> I have friends in almost all big companies and I discuss them about these issues a lot. Almost all of them agree that they are in a similar situation.
Really? You have friends in almost all big companies?
There's a lot of truth in the points you mention, but even in my limited experience (six years at two companies, one very large and one pretty small), it's much more complex than you suggest. Many of these things were flat out not the case at both companies (e.g., the points about "the world outside"), some of them were absolutely true of both (2-3 hours of coding per day is common), and some were worse at the small company (e.g., documentation).
I'm with the parent: these issues have little to do with company size, but they do reflect the quality of an organization. In both environments I've worked in, to the extent that these issues were present, they were considered problems to be fixed, not something to be resigned about.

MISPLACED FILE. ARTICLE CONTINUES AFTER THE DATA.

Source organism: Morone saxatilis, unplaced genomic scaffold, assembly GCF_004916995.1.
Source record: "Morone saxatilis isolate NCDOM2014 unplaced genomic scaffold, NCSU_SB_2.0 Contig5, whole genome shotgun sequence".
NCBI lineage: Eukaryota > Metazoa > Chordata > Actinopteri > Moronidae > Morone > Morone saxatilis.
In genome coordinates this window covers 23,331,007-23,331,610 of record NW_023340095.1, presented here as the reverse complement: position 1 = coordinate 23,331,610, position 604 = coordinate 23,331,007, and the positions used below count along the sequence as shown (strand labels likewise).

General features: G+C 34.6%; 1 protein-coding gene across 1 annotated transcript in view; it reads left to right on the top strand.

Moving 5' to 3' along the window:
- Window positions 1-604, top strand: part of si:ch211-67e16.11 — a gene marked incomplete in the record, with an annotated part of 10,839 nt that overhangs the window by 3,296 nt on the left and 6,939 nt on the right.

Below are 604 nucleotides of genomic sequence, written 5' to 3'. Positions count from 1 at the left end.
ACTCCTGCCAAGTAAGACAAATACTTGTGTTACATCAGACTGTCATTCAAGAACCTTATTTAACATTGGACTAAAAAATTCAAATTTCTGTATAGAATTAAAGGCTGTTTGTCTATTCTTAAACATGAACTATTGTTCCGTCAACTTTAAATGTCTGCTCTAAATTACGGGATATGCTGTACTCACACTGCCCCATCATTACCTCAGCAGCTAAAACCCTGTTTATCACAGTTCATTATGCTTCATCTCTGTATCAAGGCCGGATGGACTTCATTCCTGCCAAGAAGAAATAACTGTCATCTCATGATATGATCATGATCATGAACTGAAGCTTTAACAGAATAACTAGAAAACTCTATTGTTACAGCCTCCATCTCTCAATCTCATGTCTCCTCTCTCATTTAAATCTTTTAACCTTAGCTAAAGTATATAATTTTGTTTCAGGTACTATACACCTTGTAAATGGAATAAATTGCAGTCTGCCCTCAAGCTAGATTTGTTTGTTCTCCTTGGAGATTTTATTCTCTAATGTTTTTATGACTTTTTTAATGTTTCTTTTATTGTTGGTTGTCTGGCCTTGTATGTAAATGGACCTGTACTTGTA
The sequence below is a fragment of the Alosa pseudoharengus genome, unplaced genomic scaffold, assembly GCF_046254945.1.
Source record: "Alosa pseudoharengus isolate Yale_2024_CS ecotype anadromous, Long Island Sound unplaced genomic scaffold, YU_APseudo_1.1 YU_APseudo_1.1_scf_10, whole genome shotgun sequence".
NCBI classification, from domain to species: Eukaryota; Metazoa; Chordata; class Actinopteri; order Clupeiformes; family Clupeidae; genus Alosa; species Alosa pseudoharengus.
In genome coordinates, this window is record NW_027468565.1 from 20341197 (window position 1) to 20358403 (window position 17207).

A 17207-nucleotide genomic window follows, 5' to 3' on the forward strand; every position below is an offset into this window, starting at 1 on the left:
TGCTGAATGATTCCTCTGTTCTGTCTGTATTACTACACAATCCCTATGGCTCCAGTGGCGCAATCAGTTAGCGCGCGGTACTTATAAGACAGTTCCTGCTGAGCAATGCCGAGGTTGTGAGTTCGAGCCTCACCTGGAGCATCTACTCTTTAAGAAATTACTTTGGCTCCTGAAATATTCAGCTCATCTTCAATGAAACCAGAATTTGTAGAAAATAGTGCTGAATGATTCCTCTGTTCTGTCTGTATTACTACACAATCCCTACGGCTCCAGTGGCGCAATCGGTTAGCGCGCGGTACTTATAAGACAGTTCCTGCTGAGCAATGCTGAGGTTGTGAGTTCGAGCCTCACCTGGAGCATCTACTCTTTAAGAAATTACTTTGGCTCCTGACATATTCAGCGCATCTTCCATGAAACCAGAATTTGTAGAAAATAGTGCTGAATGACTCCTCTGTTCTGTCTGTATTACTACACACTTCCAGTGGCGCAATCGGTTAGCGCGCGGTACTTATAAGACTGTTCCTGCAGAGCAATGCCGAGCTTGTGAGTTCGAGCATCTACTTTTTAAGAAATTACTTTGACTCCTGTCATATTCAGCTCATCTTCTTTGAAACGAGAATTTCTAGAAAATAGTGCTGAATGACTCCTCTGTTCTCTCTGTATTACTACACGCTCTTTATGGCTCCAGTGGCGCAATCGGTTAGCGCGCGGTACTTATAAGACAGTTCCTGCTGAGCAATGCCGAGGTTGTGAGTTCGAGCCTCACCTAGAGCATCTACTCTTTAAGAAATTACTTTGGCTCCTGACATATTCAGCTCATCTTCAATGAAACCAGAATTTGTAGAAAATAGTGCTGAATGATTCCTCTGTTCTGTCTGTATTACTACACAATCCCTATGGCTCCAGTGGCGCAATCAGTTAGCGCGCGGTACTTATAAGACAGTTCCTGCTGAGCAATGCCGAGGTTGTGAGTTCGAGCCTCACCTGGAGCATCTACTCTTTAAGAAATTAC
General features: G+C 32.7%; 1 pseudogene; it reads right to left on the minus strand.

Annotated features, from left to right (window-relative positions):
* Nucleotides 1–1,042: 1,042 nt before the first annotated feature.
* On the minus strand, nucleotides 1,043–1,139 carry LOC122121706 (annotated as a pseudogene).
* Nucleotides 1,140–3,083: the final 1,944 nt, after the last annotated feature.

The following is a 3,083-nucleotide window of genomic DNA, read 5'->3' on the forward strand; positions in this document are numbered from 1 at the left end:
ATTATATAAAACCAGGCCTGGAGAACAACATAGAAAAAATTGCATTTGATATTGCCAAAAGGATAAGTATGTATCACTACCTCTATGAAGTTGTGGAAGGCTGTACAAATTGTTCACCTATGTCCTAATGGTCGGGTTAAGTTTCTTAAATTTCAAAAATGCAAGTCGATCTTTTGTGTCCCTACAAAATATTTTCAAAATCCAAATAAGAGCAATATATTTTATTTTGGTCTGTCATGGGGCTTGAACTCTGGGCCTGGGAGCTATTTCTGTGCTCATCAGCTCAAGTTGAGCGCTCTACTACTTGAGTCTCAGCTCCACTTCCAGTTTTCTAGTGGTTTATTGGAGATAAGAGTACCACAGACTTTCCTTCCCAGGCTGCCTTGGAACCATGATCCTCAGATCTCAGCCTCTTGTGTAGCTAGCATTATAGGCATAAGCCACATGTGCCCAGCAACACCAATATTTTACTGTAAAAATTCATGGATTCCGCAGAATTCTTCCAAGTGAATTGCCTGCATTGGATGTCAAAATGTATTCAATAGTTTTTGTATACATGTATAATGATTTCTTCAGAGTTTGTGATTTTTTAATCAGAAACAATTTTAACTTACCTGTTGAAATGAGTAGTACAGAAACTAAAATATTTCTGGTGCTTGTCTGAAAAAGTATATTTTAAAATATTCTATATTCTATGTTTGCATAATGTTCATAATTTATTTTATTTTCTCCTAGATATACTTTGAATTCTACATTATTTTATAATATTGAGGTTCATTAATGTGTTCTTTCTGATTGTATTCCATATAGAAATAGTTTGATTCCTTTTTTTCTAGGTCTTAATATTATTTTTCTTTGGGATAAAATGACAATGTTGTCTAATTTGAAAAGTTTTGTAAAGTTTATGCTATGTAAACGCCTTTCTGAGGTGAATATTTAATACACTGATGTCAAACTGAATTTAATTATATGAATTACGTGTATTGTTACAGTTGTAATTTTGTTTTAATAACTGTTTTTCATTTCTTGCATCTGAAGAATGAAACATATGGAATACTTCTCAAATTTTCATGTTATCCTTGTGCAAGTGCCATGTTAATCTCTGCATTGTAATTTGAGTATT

Also there aren't that many tech companies as big as Microsoft, in terms of either market cap or number of employees. Seems pretty easy to have friends at all of them if you were friends with a lot of people in a CS department at college.
But that undermines the original point about big companies even more. Having friends at mostly big companies is not only not enough to generalize about big companies, but it provides no information about whether other companies struggle with these issues too.